Tranexamic acid in non-traumatic intracranial bleeding: a systematic review and meta-analysis

Jean Baptiste Bouillon-Minois*, Carolyne Croizier, Julien S. Baker, Bruno Pereira, Farès Moustafa, Justin Outrey, Jeannot Schmidt, Nicolas Peschanski, Frédéric Dutheil

*Corresponding author for this work

Research output: Contribution to journalJournal articlepeer-review

15 Citations (Scopus)


Non-traumatic intracranial bleeding (NTIB), comprising subarachnoid hemorrhage (SAH) and intra-cranial bleeding (ICH) is a significant public health concern. Tranexamic acid (TXA) is a promising treatment with benefits yet to be fully demonstrated. We conducted a systematic review and meta-analysis on the impact of TXA on mortality in NTIB. We searched the PubMed, Cochrane Library, Google Scholar and ScienceDirect databases for studies reporting mortality data following the use of TXA in NTIB for comparisons with a control group. We computed random-effect meta-analysis on estimates of risk and sensitivity analyses. We computed meta-regression to examine the putative effects of the severity of NTIB, sociodemographic data (age, sex), and publication date. Among potentially 10,008 articles, we included 15 studies representing a total of 4883 patients: 2455 receiving TXA and 2428 controls; 1110 died (23%) during the follow-up. The meta-analysis demonstrated a potential of 22% decrease in mortality for patients treated by TXA (RR = 0.78, 95%CI 0.58–0.98, p = 0.002). Meta-regression did not demonstrate any influence of the severity of NTIB, age, sex, length of treatment or date of publication. Sensitivity analyses confirmed benefits of TXA on mortality. TXA appears to be a therapeutic option to reduce non-traumatic intracranial bleeding mortality, particularly in patients with SAH.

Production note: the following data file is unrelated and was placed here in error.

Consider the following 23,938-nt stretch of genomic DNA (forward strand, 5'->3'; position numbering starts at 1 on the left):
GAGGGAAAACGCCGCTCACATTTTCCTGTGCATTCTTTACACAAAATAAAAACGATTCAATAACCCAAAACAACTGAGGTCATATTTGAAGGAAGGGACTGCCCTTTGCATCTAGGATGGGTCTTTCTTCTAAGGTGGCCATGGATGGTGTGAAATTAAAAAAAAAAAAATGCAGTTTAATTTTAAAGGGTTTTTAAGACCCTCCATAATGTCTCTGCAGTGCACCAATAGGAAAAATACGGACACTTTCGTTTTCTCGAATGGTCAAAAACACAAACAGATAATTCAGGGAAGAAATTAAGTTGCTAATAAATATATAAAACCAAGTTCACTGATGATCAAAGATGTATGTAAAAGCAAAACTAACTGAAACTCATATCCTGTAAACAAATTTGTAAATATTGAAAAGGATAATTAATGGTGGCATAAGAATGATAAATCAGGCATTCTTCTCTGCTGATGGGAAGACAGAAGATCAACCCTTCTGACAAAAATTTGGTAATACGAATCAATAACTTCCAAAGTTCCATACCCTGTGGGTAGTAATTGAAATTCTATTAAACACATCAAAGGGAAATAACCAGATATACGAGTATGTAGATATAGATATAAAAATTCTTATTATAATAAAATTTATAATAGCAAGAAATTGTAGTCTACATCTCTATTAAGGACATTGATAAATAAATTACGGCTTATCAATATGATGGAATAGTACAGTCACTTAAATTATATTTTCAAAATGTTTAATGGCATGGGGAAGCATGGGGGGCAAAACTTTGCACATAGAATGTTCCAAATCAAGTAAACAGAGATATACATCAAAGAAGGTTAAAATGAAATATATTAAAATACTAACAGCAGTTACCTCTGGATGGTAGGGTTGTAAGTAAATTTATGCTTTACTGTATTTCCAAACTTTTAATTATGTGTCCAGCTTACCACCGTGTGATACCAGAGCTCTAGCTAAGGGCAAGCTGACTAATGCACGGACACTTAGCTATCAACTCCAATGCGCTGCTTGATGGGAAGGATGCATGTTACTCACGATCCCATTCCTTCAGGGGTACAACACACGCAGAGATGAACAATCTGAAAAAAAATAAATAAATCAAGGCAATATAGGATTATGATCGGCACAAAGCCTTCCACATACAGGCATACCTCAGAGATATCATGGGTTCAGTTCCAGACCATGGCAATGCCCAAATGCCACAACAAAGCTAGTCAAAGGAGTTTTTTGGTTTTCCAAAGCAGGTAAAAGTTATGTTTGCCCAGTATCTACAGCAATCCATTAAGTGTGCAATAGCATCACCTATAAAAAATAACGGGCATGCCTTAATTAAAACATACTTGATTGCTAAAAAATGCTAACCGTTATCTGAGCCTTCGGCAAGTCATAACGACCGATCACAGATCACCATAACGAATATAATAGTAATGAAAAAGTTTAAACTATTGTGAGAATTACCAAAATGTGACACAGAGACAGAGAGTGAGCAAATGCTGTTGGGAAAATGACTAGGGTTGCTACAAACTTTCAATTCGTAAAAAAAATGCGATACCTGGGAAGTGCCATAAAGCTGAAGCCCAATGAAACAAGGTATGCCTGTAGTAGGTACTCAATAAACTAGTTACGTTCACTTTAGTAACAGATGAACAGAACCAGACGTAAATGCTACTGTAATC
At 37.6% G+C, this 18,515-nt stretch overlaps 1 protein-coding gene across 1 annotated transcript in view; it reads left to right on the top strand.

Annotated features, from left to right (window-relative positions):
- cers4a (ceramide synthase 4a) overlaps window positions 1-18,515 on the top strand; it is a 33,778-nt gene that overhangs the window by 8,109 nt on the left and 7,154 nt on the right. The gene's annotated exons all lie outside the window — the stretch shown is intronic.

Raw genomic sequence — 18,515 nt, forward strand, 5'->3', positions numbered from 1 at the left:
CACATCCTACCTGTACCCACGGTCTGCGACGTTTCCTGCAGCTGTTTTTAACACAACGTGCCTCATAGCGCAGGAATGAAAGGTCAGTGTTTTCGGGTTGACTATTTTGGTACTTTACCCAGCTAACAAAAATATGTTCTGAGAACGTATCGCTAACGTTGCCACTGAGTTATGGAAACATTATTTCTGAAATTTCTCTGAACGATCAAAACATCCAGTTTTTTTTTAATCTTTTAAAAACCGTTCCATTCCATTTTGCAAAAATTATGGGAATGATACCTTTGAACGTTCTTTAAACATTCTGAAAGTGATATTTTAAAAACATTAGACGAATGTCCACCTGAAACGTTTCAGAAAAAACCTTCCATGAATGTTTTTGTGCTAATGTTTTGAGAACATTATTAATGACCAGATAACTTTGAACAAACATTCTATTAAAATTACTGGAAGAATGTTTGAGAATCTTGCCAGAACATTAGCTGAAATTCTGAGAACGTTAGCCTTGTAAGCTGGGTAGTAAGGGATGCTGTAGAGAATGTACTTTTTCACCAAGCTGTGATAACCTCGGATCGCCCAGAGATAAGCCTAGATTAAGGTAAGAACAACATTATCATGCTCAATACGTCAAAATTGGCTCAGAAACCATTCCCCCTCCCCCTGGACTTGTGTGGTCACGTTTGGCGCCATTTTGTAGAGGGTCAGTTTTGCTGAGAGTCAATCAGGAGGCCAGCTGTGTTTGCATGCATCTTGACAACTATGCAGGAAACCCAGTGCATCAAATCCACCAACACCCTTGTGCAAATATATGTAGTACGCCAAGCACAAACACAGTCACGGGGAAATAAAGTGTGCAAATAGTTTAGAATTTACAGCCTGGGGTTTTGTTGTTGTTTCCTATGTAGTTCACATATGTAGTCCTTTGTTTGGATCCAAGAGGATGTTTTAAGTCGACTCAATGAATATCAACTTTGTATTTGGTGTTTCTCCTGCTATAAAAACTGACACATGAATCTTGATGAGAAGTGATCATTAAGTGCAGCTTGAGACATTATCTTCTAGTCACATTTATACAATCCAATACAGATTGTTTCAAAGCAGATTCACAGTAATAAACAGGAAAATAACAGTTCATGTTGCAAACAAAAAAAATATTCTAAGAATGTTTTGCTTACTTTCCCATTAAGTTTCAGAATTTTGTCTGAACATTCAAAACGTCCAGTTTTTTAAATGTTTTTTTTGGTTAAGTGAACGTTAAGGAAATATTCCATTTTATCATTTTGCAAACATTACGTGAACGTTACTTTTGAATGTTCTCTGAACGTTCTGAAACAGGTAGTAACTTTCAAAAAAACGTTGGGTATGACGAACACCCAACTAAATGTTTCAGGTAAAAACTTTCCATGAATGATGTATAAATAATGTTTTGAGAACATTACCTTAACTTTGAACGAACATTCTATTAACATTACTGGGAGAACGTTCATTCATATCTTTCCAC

Original languageEnglish
Article number15275
Number of pages10
JournalScientific Reports
Issue number1
Publication statusPublished - 27 Jul 2021

Scopus Subject Areas

  • General


Dive into the research topics of 'Tranexamic acid in non-traumatic intracranial bleeding: a systematic review and meta-analysis'. Together they form a unique fingerprint.

Cite this